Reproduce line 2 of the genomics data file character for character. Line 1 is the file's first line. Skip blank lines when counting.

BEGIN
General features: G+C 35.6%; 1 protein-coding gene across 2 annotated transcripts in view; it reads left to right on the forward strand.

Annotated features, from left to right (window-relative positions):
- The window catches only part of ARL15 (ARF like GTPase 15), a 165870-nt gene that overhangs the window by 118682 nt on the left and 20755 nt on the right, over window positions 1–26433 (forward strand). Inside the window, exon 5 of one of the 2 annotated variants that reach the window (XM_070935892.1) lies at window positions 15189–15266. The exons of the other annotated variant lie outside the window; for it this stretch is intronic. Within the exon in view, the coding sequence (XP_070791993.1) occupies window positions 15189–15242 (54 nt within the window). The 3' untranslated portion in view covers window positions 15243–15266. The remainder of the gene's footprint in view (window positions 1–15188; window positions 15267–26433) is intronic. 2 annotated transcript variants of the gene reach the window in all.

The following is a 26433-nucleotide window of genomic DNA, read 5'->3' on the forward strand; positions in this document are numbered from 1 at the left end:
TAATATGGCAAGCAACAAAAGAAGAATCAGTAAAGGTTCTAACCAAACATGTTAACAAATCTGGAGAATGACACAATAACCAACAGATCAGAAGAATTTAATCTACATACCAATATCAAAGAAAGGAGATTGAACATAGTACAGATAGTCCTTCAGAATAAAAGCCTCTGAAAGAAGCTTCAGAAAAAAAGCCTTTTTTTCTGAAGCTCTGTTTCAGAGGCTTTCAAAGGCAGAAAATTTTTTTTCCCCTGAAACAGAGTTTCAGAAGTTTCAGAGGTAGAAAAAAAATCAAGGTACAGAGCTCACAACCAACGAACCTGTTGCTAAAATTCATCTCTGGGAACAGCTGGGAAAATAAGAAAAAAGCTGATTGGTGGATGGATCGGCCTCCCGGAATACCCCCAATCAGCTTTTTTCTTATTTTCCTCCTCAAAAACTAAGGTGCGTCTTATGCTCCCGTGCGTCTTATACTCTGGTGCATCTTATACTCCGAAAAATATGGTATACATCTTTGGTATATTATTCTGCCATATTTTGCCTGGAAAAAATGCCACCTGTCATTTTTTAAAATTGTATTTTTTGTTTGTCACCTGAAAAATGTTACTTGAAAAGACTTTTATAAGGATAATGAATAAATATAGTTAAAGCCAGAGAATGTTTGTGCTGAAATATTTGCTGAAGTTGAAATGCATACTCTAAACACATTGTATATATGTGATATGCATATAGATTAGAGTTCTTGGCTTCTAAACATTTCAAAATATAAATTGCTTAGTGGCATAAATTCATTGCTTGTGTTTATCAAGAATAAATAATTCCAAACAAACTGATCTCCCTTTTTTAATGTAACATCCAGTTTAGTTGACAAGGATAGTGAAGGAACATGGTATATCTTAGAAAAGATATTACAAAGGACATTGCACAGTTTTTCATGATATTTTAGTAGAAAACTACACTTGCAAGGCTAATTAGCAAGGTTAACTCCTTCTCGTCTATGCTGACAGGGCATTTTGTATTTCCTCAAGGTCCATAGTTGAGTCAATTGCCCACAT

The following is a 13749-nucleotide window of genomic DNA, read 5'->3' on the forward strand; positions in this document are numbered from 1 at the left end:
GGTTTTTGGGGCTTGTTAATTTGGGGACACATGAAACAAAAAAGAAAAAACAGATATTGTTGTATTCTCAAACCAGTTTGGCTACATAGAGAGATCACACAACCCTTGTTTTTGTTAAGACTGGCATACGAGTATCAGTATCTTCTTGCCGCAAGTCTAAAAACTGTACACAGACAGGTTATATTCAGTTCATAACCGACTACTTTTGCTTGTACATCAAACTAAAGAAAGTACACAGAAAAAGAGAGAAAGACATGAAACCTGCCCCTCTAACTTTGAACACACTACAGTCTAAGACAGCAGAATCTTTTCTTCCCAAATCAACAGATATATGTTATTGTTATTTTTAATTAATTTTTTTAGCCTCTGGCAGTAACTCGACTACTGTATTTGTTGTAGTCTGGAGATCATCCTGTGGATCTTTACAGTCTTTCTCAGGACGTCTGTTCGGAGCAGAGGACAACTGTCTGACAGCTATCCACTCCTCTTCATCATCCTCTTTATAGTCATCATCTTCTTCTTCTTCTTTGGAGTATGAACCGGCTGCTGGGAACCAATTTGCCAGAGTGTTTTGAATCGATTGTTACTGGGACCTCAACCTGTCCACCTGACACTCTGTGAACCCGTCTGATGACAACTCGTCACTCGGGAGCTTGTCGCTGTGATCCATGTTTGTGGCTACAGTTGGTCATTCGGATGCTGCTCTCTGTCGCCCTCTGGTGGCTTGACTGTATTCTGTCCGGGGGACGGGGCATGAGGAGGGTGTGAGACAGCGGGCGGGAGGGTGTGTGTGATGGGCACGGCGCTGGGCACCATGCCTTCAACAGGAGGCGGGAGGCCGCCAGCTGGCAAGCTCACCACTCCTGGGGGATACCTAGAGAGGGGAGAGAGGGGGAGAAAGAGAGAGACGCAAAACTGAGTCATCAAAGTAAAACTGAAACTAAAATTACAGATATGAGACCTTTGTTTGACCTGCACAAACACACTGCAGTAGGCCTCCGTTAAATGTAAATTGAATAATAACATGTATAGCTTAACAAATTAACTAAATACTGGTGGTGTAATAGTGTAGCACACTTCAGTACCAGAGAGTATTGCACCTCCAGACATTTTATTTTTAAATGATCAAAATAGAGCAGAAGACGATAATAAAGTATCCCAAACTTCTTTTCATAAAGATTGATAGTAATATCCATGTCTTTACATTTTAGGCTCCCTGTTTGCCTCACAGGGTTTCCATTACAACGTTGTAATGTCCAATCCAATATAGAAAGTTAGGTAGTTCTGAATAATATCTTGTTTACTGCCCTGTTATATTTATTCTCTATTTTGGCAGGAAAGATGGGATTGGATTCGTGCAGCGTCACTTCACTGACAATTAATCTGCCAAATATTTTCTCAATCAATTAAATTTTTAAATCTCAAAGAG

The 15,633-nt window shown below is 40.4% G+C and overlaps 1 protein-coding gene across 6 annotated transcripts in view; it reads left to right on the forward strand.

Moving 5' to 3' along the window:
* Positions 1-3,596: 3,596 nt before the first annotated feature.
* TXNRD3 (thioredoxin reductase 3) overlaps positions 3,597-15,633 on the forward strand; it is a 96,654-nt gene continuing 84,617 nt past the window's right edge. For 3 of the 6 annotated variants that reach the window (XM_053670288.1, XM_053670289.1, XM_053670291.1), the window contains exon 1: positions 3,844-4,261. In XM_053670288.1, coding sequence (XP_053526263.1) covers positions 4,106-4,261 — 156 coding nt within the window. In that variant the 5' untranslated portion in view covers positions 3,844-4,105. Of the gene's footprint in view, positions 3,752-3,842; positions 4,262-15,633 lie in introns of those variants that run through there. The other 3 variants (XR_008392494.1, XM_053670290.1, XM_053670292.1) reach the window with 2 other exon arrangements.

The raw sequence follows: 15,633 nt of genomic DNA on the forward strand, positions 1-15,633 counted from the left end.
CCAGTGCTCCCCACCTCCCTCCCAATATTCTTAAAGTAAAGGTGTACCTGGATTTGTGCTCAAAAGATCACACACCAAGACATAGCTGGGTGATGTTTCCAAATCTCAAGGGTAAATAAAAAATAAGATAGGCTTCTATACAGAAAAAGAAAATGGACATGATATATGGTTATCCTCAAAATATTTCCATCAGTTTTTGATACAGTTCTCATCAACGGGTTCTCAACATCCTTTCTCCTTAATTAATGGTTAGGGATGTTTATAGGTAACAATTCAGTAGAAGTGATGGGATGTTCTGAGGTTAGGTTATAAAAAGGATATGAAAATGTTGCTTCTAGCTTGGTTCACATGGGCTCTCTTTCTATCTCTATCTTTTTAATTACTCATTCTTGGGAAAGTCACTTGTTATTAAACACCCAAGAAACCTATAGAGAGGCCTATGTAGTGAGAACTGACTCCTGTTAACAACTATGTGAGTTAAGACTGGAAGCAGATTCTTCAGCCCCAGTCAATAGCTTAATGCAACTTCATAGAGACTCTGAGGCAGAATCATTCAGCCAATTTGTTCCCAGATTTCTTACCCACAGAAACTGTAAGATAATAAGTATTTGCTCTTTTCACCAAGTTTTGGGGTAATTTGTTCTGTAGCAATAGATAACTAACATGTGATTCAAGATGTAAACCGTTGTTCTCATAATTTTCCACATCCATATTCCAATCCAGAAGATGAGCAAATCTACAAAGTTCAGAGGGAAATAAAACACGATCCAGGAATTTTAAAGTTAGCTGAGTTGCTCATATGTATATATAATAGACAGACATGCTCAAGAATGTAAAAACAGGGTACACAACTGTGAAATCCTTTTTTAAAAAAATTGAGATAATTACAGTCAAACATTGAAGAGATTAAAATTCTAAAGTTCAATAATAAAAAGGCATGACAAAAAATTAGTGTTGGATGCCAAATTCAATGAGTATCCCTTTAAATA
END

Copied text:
Annotated features, from left to right (window-relative positions):